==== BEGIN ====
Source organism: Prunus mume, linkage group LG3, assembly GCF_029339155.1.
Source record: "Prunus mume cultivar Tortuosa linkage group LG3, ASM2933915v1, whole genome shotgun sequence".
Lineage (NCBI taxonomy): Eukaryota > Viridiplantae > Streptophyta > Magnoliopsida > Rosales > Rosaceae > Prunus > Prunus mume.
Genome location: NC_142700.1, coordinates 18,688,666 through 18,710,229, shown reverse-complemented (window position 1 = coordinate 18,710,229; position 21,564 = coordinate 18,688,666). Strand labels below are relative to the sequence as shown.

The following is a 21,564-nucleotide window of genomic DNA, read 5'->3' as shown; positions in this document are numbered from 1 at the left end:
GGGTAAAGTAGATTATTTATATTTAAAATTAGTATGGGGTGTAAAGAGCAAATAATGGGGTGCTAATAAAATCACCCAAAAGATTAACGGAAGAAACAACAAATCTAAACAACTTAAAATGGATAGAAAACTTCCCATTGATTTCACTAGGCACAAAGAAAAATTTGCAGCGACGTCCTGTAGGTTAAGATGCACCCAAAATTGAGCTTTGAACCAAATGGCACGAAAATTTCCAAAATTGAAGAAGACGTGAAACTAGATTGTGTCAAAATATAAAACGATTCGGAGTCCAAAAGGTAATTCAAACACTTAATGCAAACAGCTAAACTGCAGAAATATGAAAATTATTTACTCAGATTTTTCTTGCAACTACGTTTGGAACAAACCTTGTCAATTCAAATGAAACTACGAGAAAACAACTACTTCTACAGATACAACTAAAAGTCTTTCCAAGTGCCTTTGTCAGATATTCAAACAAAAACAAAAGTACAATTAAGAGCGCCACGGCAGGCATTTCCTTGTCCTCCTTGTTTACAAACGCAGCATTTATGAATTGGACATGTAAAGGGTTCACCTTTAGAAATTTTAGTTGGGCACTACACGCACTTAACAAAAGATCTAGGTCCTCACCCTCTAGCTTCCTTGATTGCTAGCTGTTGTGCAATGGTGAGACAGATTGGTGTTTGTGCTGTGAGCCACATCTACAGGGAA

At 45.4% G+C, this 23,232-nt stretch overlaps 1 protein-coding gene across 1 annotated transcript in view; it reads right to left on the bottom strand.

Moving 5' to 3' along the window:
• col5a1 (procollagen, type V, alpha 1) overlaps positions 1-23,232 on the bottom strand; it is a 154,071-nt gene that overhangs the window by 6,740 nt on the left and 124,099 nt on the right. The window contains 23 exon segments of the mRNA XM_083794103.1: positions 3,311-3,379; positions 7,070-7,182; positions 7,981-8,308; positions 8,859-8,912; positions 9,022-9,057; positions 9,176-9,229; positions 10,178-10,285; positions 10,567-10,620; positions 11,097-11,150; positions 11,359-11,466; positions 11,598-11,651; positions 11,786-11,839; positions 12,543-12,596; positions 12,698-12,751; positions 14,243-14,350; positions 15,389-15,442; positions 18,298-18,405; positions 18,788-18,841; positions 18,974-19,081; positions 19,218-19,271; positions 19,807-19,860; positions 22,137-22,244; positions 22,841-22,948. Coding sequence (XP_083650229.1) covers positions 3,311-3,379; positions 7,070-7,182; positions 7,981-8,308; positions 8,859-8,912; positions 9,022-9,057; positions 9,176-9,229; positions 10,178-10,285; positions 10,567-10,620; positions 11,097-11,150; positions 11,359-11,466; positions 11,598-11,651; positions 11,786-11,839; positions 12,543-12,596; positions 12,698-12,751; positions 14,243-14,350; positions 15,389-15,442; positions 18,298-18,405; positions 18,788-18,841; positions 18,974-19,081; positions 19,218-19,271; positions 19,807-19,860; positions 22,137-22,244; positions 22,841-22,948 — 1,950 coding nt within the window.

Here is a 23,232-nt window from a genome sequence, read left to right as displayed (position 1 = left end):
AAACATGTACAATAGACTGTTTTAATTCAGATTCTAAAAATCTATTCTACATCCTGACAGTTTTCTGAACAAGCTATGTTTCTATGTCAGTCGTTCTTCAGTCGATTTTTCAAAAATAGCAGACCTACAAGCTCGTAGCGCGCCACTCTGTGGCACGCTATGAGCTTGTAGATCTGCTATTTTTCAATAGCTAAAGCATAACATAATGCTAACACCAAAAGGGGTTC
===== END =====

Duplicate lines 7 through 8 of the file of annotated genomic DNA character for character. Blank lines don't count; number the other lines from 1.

At 45.4% G+C, this 23,232-nt stretch overlaps 1 protein-coding gene across 1 annotated transcript in view; it reads right to left on the bottom strand.

Moving 5' to 3' along the window: